Lacking any other contextualisation, biographical or historical introduction, the exhibition presupposes prior knowledge of the prolific musician. Unfortunately this renders the experience inaccessible and devoid of meaning to an uninitiated viewer. Those unfamiliar with Björk might consider the experience as hero worship. The knockoff Madame Tussaud mannequins did not help either. As a fan of Björk's music, I revelled each time a segment of a familiar song played, but found the audio guide's story narration to be annoying like an AM radio station I couldn't turn off. I was grateful to see her costumes in person, but all the exhibition ignited in me was the desire to listen to her music while going through the exhibition.
Although Björk has performed at MoMA and previously collaborated in museum educational events for children, a traditional career retrospective for a musician always feels like an odd marriage. Several museums have managed to make successful retrospectives of musicians' careers. Effective examples include the "David Bowie is" at the Victoria and Albert Museum in London and the Johnny Cash Museum in Nashville. To make a career retrospective of a musician engaging and enjoyable I find it necessary to include more biographical background information, ephemera from various archives, and access to the music itself. Unfortunately MoMA decided to go in a less traditional direction that was not as compelling to a wide audience.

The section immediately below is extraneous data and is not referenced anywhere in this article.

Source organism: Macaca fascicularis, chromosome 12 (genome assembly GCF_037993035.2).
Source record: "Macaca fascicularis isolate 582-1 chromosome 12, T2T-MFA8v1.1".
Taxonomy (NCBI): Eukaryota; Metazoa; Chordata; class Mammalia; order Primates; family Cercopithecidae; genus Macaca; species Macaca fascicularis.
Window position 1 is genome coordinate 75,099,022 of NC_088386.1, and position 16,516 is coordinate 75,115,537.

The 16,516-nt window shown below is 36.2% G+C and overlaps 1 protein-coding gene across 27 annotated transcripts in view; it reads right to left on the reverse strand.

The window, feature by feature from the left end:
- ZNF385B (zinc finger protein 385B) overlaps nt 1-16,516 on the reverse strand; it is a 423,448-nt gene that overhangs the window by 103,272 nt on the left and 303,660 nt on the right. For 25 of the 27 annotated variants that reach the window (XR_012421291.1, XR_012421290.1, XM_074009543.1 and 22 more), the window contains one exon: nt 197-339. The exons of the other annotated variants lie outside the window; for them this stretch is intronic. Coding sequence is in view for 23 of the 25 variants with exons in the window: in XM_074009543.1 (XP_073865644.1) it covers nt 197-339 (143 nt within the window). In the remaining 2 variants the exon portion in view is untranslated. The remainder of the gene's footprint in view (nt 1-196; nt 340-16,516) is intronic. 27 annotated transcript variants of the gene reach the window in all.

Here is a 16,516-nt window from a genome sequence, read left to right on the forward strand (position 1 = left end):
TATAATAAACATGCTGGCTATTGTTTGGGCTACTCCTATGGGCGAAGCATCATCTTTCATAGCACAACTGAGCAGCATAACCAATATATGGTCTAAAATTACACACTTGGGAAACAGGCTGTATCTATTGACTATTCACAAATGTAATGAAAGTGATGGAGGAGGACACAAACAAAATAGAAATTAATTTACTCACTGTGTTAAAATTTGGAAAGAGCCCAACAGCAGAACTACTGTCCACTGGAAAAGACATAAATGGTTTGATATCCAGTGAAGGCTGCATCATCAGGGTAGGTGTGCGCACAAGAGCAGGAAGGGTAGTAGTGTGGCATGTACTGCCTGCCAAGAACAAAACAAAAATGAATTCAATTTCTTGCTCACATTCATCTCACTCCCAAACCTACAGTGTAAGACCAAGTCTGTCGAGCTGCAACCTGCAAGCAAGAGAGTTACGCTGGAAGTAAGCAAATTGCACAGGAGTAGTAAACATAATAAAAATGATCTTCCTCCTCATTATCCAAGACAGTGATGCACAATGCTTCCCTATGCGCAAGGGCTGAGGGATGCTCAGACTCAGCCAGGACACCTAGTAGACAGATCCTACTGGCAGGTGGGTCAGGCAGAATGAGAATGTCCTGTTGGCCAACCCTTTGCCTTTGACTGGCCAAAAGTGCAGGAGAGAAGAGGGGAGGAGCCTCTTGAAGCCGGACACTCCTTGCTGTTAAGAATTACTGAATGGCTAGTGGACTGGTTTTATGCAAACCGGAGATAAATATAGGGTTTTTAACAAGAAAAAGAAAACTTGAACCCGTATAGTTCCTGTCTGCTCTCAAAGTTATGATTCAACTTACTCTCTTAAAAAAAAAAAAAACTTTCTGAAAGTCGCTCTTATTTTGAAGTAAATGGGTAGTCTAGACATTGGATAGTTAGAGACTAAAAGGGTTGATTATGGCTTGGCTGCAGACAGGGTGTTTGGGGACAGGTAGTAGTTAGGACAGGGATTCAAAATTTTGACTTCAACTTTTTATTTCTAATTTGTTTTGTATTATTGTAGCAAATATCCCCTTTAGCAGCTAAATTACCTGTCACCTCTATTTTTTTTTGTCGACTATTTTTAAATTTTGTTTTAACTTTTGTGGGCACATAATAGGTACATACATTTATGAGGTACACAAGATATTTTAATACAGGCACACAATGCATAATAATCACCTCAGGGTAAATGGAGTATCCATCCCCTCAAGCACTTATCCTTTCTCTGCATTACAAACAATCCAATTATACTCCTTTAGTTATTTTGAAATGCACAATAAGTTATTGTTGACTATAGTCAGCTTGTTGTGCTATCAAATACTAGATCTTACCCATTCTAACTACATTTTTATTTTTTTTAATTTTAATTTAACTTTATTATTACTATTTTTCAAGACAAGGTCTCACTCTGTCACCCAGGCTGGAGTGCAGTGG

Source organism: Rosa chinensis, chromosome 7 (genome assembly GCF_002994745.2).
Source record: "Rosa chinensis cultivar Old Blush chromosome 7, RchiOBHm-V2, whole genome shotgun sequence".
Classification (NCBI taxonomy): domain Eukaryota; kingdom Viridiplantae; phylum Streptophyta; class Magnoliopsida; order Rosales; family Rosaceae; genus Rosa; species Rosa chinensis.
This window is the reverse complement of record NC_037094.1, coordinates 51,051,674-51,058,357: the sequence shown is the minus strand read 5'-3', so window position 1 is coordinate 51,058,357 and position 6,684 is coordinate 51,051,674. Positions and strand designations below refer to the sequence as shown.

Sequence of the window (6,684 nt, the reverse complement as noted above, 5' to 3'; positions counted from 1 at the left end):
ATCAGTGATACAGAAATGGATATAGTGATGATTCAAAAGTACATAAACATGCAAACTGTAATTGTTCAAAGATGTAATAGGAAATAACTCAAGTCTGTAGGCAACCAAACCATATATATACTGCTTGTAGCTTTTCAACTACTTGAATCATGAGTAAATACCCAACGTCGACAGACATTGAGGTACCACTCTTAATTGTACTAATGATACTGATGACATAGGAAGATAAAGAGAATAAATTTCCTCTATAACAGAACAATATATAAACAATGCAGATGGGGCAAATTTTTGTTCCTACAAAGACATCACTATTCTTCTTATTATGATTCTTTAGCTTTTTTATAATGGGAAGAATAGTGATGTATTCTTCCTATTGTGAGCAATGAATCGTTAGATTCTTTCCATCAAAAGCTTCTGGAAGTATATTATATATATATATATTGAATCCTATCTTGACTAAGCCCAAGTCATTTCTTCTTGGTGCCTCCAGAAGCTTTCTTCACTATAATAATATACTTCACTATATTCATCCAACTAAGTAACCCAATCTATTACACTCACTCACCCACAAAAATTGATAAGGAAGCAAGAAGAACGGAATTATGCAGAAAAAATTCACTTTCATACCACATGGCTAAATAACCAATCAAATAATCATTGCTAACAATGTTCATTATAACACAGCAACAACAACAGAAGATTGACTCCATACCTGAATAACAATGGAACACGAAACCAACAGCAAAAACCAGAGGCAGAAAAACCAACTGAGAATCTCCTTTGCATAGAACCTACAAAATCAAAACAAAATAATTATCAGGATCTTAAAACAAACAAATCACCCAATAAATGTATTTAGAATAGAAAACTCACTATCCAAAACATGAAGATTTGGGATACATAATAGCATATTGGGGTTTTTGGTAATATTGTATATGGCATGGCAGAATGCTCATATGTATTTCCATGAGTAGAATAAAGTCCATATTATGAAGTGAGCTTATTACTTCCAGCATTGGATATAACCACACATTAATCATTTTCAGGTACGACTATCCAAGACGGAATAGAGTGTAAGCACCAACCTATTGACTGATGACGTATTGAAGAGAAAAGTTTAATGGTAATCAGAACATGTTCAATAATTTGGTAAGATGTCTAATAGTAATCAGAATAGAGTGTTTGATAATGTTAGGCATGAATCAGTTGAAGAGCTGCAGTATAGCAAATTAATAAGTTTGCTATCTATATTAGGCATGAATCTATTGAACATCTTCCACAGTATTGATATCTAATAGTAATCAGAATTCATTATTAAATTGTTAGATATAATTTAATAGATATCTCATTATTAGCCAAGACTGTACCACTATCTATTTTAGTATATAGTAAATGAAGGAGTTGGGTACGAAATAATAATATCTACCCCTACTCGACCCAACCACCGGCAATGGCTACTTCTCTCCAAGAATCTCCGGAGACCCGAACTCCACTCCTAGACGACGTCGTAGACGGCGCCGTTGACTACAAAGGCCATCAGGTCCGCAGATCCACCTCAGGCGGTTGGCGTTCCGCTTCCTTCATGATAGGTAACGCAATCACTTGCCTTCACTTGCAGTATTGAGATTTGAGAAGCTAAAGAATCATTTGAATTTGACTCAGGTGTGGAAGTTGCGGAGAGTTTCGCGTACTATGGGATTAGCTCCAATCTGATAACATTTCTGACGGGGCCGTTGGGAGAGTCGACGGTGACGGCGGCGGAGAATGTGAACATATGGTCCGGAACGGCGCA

- J.E. Molly Seegers